Africa’s youth “can be the source of a special dynamism” – Bill Gates




Africa’s future rests in the hands of its youth – and every effort must be made to ensure they thrive, philanthropist and entrepreneur Bill Gates said in South Africa yesterday Sunday July 17, 2016.

Delivering the 2016 Nelson Mandela Annual Lecture at the University of Pretoria (Mamelodi campus), Gates said he was optimistic about the future of the continent – because of its young people.

(TOP: Bill Gates, co-founder, Microsoft).

Pointing out that Africa was demographically the world’s youngest continent – in the next 35 years, it is estimated that 2-billion babies will be born in Africa and by 2050, 40% of the world’s children will live in Africa – Gates said he believed Africa’s youth “can be the source of a special dynamism”.

“Economists talk about the demographic dividend. When you have more people of working age, and fewer dependents for them to take care of, you can generate phenomenal economic growth. Rapid economic growth in East Asia in the 1970s and 1980s was partly driven by the large number of young people moving into their work force.

“But for me, the most important thing about young people is the way their minds work. Young people are better than old people at driving innovation, because they are not locked in by the limits of the past. The real returns will come if we can multiply this talent for innovation by the whole of Africa’s growing youth population,” he said.

Gates used the platform of the 14th Nelson Mandela Annual Lecture – the Nelson Mandela Foundation’s flagship programme to honour its founder, Nelson Mandela, and to raise topical issues affecting South Africa, Africa and the rest of the world – to lay out his vision of how to create a better world. The theme of his speech was “Living Together”.

Gates said he had admired Mandela, whom he had met on many occasions. He said that “one topic that Nelson Mandela came back to over and over again was the power of youth”.

“He knew what he was talking about, because he started his career as a member of the African National Congress Youth League when he was still in his twenties. Later on, he understood that highlighting the oppression of young people was a powerful way to explain why things must change. There is a universal appeal to the conviction that youth deserve a chance. I agree with Mandela about young people, and that is one reason I am optimistic about the future of this continent,” said Gates.

But to exploit Africa’s potential, its young people needed to be given “every opportunity to thrive”.

“We are the human beings who must take action, and we have to decide now, because this unique moment won’t last forever. We must clear away the obstacles that are standing in young people’s way so they can seize all of their potential,” he said.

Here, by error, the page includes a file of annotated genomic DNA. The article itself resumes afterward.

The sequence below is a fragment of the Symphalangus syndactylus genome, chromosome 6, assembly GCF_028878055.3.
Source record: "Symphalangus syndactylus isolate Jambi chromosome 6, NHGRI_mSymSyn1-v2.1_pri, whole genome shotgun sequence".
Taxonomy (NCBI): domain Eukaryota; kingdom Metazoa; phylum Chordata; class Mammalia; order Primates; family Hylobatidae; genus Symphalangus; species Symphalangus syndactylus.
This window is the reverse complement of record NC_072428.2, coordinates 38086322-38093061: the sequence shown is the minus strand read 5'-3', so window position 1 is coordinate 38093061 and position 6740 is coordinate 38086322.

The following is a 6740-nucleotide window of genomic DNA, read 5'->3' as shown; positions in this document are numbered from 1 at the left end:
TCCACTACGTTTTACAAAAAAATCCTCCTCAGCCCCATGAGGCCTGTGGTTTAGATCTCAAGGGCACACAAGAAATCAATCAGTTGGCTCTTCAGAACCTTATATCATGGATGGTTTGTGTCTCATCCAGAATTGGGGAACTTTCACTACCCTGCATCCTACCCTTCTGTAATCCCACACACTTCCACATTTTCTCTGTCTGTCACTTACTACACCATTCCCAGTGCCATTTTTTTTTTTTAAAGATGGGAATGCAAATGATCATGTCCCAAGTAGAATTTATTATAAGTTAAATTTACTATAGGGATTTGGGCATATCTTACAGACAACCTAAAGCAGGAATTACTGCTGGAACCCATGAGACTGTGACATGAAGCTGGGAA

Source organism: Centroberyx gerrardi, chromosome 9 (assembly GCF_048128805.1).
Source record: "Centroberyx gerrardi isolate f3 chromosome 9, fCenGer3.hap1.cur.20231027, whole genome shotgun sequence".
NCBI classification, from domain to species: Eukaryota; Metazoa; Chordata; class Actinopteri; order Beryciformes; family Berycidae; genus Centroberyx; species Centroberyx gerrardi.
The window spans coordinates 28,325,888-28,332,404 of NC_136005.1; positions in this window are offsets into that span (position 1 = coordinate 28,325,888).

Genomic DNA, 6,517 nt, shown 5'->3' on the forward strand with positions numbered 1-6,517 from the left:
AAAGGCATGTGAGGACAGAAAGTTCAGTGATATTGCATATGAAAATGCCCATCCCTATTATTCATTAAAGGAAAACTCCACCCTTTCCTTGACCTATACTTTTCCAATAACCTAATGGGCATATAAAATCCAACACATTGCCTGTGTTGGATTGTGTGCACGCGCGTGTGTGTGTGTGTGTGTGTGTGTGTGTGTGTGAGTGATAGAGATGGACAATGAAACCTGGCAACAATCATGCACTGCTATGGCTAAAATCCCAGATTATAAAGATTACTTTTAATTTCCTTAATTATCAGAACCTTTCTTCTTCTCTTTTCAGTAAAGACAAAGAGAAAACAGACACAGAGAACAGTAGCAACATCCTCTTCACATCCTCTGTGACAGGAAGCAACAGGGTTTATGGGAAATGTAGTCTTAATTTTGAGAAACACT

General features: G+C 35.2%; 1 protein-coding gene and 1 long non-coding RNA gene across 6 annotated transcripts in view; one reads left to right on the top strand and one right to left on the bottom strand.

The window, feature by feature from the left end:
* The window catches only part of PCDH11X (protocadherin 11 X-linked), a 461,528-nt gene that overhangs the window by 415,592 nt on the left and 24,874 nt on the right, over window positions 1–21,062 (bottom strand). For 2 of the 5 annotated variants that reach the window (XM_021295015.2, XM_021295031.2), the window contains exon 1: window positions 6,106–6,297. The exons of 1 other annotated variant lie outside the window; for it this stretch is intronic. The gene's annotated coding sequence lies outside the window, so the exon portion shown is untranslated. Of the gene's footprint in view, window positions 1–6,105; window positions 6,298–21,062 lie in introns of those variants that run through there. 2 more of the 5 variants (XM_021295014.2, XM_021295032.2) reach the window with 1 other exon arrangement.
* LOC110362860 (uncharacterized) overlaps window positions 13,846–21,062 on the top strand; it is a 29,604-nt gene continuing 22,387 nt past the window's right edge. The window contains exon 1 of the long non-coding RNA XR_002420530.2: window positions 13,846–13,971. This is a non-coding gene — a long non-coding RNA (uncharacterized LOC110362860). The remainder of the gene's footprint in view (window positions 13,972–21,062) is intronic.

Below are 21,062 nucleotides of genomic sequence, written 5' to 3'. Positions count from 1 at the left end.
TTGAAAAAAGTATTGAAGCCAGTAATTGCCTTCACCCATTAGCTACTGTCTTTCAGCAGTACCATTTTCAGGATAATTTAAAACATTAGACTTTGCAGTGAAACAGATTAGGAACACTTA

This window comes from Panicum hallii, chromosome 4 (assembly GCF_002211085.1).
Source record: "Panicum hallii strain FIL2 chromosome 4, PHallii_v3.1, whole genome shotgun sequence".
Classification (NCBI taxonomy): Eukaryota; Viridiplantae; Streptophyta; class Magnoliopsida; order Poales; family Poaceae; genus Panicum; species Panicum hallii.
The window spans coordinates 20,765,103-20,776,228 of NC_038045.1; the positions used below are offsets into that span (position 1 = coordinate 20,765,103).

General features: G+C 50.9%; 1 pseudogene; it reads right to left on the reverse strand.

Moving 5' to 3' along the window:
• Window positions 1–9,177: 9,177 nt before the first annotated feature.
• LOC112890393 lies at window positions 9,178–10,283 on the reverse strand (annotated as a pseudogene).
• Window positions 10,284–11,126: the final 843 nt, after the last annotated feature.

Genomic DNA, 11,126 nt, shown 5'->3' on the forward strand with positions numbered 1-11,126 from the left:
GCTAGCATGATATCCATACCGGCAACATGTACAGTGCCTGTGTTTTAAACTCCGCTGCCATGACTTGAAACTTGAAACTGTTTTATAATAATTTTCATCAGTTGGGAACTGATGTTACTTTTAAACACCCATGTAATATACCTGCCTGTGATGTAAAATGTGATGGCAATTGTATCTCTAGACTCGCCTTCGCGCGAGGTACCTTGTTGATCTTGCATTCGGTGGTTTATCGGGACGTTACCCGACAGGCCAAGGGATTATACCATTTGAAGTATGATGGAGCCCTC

Added Gates: “If young people are sick and malnourished, their bodies and their brains will never fully develop. If they are not educated well, their minds will lie dormant. If they do not have access to economic opportunities, they will not be able to achieve their goals.

“But if we invest in the right things – if we make sure the basic needs of Africa’s young people are taken care of – then they will have the physical, cognitive, and emotional resources they need to change the future. Life on this continent will improve faster than it ever has. And the inequities that have kept people apart will be erased by broad-based progress that is the very meaning of the words: “living together.”

The co-founder of Microsoft said issues that needed to be tackled to ensure Africa’s youth thrive are: health and nutrition; education; productivity and economic opportunity; and governance.

He said health and nutrition were a top priority because “when people aren’t healthy, they can’t turn their attention to other priorities. But when health improves, life improves by every measure”.

Next was education without which children cannot develop the knowledge and skills to become “productive contributors to society”, said Gates.

Then, Africa’s youth needed to have the “economic opportunities to channel their energy and their ideas into progress”.

But Gates said good governance was vital to ensure that this happens – and he urged governments to play their part.

“All of these things – advances in health, in education, in agricultural productivity, in energy – won’t happen on their own. They can only happen in the context of governments that function well enough to enable them,” he said.

Gates concluded his lecture by insisting he believed that Africa could achieve the future it aspired to.

He said Africa’s young “believe in themselves, and they believe in their countries and the future of the continent”.

“The priority now is to make sure they have the opportunity to turn those beliefs into action. Because young people with this sense of purpose can make the difference between stagnation and more and faster progress. Nelson Mandela said, ‘Young people are capable, when aroused, of bringing down the towers of oppression and raising the banners of freedom.’ But our duty is not merely to arouse; our duty is to invest in young people, to put in place the basic building blocks so that they can build the future. And our duty is to do it now, because the innovations of tomorrow depend on the opportunities available to children today.”




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